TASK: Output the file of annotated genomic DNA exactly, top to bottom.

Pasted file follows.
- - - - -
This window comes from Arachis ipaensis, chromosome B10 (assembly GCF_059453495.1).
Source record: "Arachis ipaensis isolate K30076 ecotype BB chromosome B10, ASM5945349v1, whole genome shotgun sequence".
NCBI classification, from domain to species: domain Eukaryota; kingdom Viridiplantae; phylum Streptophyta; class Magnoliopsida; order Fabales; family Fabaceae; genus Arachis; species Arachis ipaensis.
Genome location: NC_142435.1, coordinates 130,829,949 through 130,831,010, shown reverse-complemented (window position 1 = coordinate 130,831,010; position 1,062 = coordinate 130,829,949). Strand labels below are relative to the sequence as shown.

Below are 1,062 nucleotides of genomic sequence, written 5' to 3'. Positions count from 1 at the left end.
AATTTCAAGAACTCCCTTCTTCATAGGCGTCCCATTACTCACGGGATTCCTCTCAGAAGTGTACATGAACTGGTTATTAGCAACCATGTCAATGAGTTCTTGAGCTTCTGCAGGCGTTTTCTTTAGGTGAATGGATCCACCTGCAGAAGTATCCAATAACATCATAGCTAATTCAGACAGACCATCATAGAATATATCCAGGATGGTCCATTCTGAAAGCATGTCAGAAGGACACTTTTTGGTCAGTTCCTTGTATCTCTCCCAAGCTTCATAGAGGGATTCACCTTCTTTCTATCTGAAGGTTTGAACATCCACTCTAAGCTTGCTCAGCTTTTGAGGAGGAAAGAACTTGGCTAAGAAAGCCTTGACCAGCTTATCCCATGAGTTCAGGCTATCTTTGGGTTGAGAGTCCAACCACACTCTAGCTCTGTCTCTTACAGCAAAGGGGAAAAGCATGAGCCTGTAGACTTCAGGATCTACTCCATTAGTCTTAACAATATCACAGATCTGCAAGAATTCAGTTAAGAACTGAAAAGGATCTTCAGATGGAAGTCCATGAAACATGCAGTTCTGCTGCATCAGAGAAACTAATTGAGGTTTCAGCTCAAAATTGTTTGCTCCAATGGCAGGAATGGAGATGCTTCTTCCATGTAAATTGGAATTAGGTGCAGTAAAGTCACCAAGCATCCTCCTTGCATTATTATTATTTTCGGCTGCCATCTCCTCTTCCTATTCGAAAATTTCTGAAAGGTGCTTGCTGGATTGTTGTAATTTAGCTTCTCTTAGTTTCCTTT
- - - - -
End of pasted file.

This window comes from Arachis ipaensis, chromosome B10 (assembly GCF_059453495.1).
Source record: "Arachis ipaensis isolate K30076 ecotype BB chromosome B10, ASM5945349v1, whole genome shotgun sequence".
NCBI classification, from domain to species: domain Eukaryota; kingdom Viridiplantae; phylum Streptophyta; class Magnoliopsida; order Fabales; family Fabaceae; genus Arachis; species Arachis ipaensis.
Genome location: NC_142435.1, coordinates 130,829,949 through 130,831,010, shown reverse-complemented (window position 1 = coordinate 130,831,010; position 1,062 = coordinate 130,829,949). Strand labels below are relative to the sequence as shown.

Below are 1,062 nucleotides of genomic sequence, written 5' to 3'. Positions count from 1 at the left end.
AATTTCAAGAACTCCCTTCTTCATAGGCGTCCCATTACTCACGGGATTCCTCTCAGAAGTGTACATGAACTGGTTATTAGCAACCATGTCAATGAGTTCTTGAGCTTCTGCAGGCGTTTTCTTTAGGTGAATGGATCCACCTGCAGAAGTATCCAATAACATCATAGCTAATTCAGACAGACCATCATAGAATATATCCAGGATGGTCCATTCTGAAAGCATGTCAGAAGGACACTTTTTGGTCAGTTCCTTGTATCTCTCCCAAGCTTCATAGAGGGATTCACCTTCTTTCTATCTGAAGGTTTGAACATCCACTCTAAGCTTGCTCAGCTTTTGAGGAGGAAAGAACTTGGCTAAGAAAGCCTTGACCAGCTTATCCCATGAGTTCAGGCTATCTTTGGGTTGAGAGTCCAACCACACTCTAGCTCTGTCTCTTACAGCAAAGGGGAAAAGCATGAGCCTGTAGACTTCAGGATCTACTCCATTAGTCTTAACAATATCACAGATCTGCAAGAATTCAGTTAAGAACTGAAAAGGATCTTCAGATGGAAGTCCATGAAACATGCAGTTCTGCTGCATCAGAGAAACTAATTGAGGTTTCAGCTCAAAATTGTTTGCTCCAATGGCAGGAATGGAGATGCTTCTTCCATGTAAATTGGAATTAGGTGCAGTAAAGTCACCAAGCATCCTCCTTGCATTATTATTATTTTCGGCTGCCATCTCCTCTTCCTATTCGAAAATTTCTGAAAGGTGCTTGCTGGATTGTTGTAATTTAGCTTCTCTTAGTTTCCTTT